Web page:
• Dastar Corp. v. Twentieth Century Fox Film Corp., 539 U.S. 23 (2003).
    The Supreme Court ruled that Section 43(a) of the Lanham Act does not prevent the unaccredited copying of an un-copyrighted work. The Lanham Act's purpose is to prevent the deception of consumers and the impairment of producers' good will.
  • Eldred v. Ashcroft, 537 U.S. 186 (2003)
    Petitioners, whose products or services build on copyrighted works that have gone into the public domain, brought this suit seeking a determination that the Copyright Term Extension Act (CETA) fails constitutional review under both the Copyright Clause's "limited Times" prescription and the First Amendment's free speech guarantee. The District Court held that the CTEA does not violate the Copyright Clause's "limited times" restriction because the CTEA's terms, though longer than the 1976 Act's terms, are still limited, not perpetual, and therefore fit within Congress' discretion. The court also held that there are no First Amendment rights to use the copyrighted works of others. The Circuit Court affirmed. The Supreme Court upheld the Circuit Court's decision that placing existing and future copyrights in parity in the CTEA, Congress acted within its authority and did not transgress constitutional limitations.
  • Encyclopedia Britannica Educ. Corp. v. Crooks, 558 F. Supp. 1247 (W.D.N.Y. 1983)
    In this case the District Court ruled against the making of off-air videotape copies of educational programs and distributing them to schools. The District Court determined that defendants' highly organized and systematic practice of making off-the-air videotapes and derivative copies of plaintiffs' televised copyrighted works did not constitute fair use under the copyright laws. (The Court did not address the single instance of a teacher copying copyrighted materials for use in the classroom.)
  • Feist Publications, Inc. v. Rural Telephone Service Co., 499 U.S. 340 (1991)
    Rural Telephone Service Company and Feist Publications, Inc., are both publishers of telephone directories. When Rural refused to license its white pages listings to Feist for a directory covering 11 different telephone service areas, Feist extracted the listings it needed from Rural's directory without Rural's consent. Although Feist altered many of Rural's listings, several were identical to listings in Rural's white pages. The District Court granted summary judgment to Rural in its copyright infringement suit, holding that telephone directories are copyrightable. The Court of Appeals affirmed. The Supreme Court reversed the judgment of the Court of Appeals holding that Rural's white pages did not meet the constitutional or statutory requirements for copyright protection, stating that, originality, not "sweat of the brow," is the touchstone of copyright protection in directories and other fact-based works. Raw data are uncopyrightable facts, and the way in which Rural selected, coordinated, and arranged those facts was not original in any way. Copyright rewards originality, not effort.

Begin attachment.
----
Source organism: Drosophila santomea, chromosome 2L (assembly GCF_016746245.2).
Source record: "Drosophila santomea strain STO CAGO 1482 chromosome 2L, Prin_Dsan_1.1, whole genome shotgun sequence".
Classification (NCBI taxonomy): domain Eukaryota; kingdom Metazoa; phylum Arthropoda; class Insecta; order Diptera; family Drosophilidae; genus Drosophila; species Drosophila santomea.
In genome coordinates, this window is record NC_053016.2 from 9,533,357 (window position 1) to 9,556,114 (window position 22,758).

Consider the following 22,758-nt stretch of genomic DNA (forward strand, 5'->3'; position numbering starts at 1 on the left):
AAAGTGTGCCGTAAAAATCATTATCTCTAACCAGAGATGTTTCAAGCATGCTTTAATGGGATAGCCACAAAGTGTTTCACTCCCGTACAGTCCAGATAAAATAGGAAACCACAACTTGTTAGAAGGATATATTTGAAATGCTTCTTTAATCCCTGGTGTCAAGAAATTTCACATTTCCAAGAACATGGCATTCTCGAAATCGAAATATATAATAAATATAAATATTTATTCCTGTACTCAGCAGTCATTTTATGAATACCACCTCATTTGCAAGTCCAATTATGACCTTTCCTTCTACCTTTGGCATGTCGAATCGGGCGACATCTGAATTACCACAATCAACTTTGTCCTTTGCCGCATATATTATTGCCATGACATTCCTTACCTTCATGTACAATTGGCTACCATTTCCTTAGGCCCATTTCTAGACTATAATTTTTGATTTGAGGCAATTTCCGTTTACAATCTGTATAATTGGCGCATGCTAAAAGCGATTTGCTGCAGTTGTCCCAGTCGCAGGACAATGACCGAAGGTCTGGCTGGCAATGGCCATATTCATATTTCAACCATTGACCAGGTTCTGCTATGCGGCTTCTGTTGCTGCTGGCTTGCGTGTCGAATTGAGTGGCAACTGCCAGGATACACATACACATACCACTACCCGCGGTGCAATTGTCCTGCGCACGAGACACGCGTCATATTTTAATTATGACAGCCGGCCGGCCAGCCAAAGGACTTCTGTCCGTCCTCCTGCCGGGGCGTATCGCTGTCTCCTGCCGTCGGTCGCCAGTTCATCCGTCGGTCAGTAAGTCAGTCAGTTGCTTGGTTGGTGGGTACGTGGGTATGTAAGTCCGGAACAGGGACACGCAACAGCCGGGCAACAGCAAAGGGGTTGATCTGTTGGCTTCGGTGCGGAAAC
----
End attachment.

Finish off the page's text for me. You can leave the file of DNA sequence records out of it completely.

• Fogerty v. Fantasy, Inc., 510 U.S. 517 (1994)
    The Copyright Act of 1976, 17 U.S.C. 505, provides in relevant part that in any copyright infringement action "the court may . . . award a reasonable attorney's fee to the prevailing party as part of the costs." The question presented in this case was what standards should inform a court's decision to award attorney's fees to a prevailing defendant in a copyright infringement action. After Fogerty's successful defense of a copyright infringement action filed against him by respondent Fantasy, Inc., the District Court denied his motion for attorney's fees pursuant to 17 U.S.C. 505. The Court of Appeals affirmed, declining to abandon it's "dual standard" for awarding 505 fees - under which prevailing plaintiffs are generally awarded attorney's fees as a matter of course, while defendants must show that the original suit was frivolous or brought in bad faith - in favor of the so-called "evenhanded" approach, in which no distinction is made between prevailing plaintiffs and prevailing defendants. The Supreme Court held that the Court of Appeals erroneously held the prevailing defendant, to a more stringent standard than that applicable to a prevailing plaintiff, and reversed and remanded the Court of Appeals Decision.
  • Gulf Oil Corp. v. Copp Paving Co., 419 U.S. 186 (1974)
  • Harper & Row Publishers, Inc. v. Nation Enterprises, 471 U.S. 539, 105 S.Ct. 2218 (1985)
    In 1977, former President Ford contracted with Harper & Row (H&R;) to publish his as yet unwritten memoirs. Shortly before a previously agreed to Time Magazine excerpted release, an unauthorized source provided The Nation Magazine with the unpublished Ford manuscript. As a result of the publication of The Nation's article, Time canceled its article. H&R; then brought suit in Federal District Court against the publishers of The Nation, alleging violations of the Copyright Act (Act). The District Court held that the Ford memoirs were protected by copyright at the time of The Nation publication and that The Nation's use of the copyrighted material constituted an infringement under the Act. The Court of Appeals reversed, holding that The Nation's publication of the 300 to 400 words it identified as copyrightable expression was sanctioned as a "fair use" of the copyrighted material under 107 of the Act. The Supreme Court held that The Nation's article was not a "fair use" sanctioned by the fair use provisions in 17 USC 107.